The Significance of the Quidditch World Cup

by Hillary

The superbly awesome JK Rowling never does anything without a purpose. Just think back to PoA where she so ingeniously had Dumbledore say that Trelawney made two correct predictions. Although these little clues don’’t pan out for several books, JKR’’s wording is still very important.

Let’’s look at another, more symbolic case. In GoF, why was it important for Ireland to win, but for Krum to get the Snitch? How did Fred and George guess that this would be the outcome?

Let’’s look at the scenario as symbolic. Who do our heroes root for? Ireland. Therefore, let’’s call Ireland the “good side.” By default, Bulgaria becomes the “bad side.” Isn’’t it ironic that Ireland is very near Great Britain (where our heroes live), and that Bulgaria is quite near Albania (the last refuge of Voldemort)? Now that we know what each side represents, let’’s look at some comments made by our heroes.

After the match, Ron asks why Krum caught the Snitch. After all, Bulgaria would still lose. Harry replies that Krum knew he would lose in the end, he just wanted to end it on his own terms. And why would Bulgaria surely lose? Because the Irish chasers were too good. They worked well as a team.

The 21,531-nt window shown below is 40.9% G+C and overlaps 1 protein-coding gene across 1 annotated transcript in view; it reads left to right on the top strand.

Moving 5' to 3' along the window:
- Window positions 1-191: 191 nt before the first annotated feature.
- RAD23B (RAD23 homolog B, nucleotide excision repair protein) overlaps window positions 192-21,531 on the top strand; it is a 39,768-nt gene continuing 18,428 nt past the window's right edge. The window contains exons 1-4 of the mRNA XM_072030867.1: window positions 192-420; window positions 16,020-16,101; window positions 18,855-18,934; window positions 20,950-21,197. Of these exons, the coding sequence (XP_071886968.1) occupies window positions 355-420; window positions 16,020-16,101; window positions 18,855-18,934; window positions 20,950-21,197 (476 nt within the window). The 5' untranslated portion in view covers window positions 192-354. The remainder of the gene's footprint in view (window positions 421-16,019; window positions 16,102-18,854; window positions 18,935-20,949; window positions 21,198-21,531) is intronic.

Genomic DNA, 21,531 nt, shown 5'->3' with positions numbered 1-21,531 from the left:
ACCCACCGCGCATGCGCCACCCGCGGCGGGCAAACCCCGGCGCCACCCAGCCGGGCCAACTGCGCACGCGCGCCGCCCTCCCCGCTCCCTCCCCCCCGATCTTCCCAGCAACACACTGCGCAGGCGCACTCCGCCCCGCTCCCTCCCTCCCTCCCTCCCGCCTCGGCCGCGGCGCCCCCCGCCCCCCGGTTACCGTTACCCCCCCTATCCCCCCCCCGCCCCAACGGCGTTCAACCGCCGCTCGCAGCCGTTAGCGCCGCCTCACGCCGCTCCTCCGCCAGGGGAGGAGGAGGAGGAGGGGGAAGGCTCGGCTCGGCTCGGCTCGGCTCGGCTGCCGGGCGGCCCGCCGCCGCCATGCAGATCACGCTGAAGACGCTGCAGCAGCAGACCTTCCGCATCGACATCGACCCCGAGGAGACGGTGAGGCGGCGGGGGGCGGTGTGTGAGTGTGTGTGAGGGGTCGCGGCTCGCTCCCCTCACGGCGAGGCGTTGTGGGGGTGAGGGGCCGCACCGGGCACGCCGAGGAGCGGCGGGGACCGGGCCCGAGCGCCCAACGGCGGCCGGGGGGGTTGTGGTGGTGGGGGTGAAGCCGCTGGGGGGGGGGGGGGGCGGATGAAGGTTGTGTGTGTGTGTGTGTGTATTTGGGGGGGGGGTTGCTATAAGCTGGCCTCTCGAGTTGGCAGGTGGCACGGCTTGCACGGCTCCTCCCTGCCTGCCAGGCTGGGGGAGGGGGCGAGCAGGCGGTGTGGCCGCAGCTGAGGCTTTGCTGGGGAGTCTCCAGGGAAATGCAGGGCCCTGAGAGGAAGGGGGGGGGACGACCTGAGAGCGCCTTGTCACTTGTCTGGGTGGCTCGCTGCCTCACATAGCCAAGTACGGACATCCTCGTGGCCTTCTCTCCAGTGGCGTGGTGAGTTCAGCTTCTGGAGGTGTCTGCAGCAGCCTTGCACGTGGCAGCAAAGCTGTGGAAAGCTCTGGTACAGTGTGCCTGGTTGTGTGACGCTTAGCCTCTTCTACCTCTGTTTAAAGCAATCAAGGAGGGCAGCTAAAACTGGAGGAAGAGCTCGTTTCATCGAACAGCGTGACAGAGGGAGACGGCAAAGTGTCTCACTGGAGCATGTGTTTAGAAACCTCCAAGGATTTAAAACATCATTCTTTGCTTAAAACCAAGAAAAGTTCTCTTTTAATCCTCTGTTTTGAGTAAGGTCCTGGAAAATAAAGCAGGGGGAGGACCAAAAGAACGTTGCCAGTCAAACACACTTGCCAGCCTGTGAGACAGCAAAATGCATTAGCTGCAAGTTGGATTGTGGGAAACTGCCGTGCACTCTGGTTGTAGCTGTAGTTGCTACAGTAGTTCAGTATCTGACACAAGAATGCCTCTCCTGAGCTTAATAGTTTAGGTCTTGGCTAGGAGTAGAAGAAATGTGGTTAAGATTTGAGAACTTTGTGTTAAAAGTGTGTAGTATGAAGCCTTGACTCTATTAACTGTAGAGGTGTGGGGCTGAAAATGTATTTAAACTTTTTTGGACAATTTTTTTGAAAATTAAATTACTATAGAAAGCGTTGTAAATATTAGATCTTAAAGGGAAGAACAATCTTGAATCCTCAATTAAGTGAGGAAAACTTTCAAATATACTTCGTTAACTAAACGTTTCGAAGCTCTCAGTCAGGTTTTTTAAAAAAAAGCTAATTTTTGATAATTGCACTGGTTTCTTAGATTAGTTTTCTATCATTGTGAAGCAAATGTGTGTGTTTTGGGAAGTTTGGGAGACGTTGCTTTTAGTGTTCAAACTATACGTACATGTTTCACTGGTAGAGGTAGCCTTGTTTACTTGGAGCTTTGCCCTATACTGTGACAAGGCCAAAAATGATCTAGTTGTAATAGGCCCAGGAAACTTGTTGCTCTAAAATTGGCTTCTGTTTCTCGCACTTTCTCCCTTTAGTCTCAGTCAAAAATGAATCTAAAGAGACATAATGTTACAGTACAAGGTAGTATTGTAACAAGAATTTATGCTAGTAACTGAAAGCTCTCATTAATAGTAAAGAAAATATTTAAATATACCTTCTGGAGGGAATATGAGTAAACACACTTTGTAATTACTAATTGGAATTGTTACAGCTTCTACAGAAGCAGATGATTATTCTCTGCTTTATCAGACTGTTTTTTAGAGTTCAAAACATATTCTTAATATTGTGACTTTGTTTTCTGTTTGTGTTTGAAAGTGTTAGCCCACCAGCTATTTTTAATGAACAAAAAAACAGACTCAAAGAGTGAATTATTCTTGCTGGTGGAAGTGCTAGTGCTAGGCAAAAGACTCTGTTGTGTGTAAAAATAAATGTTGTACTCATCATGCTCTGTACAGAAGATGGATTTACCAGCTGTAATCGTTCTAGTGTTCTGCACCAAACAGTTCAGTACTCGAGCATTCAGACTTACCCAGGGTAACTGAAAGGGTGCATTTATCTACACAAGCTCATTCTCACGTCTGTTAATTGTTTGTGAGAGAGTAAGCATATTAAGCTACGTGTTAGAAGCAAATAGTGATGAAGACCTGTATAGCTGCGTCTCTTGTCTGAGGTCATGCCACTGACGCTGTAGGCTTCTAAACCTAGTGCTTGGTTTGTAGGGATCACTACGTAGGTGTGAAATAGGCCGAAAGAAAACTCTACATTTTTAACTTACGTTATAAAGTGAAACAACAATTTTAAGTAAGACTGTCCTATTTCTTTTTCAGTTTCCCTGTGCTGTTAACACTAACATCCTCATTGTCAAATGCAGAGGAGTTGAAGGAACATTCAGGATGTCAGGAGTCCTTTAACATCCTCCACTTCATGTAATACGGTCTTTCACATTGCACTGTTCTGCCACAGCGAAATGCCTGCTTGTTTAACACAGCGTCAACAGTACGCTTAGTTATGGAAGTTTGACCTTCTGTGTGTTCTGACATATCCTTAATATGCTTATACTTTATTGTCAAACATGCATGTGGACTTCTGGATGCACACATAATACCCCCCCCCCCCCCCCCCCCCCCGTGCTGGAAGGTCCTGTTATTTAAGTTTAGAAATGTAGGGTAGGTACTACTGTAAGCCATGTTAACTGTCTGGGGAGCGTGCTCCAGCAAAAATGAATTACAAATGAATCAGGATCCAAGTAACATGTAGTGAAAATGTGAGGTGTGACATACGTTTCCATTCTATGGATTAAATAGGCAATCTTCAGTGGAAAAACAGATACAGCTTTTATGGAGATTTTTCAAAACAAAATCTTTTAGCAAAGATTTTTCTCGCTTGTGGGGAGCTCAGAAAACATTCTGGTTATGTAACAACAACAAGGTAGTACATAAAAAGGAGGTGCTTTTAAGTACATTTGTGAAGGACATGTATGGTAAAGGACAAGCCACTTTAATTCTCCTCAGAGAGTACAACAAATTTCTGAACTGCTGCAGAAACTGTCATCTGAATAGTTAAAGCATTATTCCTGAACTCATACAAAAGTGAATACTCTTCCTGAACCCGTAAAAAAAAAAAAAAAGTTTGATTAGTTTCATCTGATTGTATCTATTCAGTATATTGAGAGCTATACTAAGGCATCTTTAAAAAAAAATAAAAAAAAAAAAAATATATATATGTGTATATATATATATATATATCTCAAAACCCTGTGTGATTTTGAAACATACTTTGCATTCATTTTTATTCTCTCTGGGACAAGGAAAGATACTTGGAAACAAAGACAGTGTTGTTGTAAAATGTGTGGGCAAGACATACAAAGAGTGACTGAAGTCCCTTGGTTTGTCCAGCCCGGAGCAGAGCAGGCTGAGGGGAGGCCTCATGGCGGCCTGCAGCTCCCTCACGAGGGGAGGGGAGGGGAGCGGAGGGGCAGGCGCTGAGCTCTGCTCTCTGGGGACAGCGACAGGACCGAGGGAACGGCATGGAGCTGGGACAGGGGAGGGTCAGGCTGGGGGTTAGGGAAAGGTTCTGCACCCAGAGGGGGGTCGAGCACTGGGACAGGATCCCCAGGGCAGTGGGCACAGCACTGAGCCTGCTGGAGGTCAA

Let’’s replace the Quidditch players with characters from the story. Krum would then be Voldemort (not to say that Krum is evil, just that he represents the Dark Lord), and the Irish chasers would be Harry, Ron, and Hermione (it fits well, doesn’’t it?). So, Voldemort loses and ends the war, knowing that Harry, Ron, and Hermione are such a fantastic team, that he could never beat them.

Other instances in the game lend themselves to this theory. For instance, Krum performs the Wronski Feint causing great injury to the Irish Seeker. In OotP, Voldemort plants a false vision in Harry’’s mind (the Wronski Feint), which causes the death of Sirius (the Irish Seeker).

If this theory holds true, it’s interesting to note that, although Ron is an Irish (good) supporter, he is fascinated by Krum (Voldemort). Could this be a sign of things to come?

In the long run, my theory is incredibly vague and may very well be disproved, but it’’s still interesting to look at the very deliberate wording of this Quidditch game.

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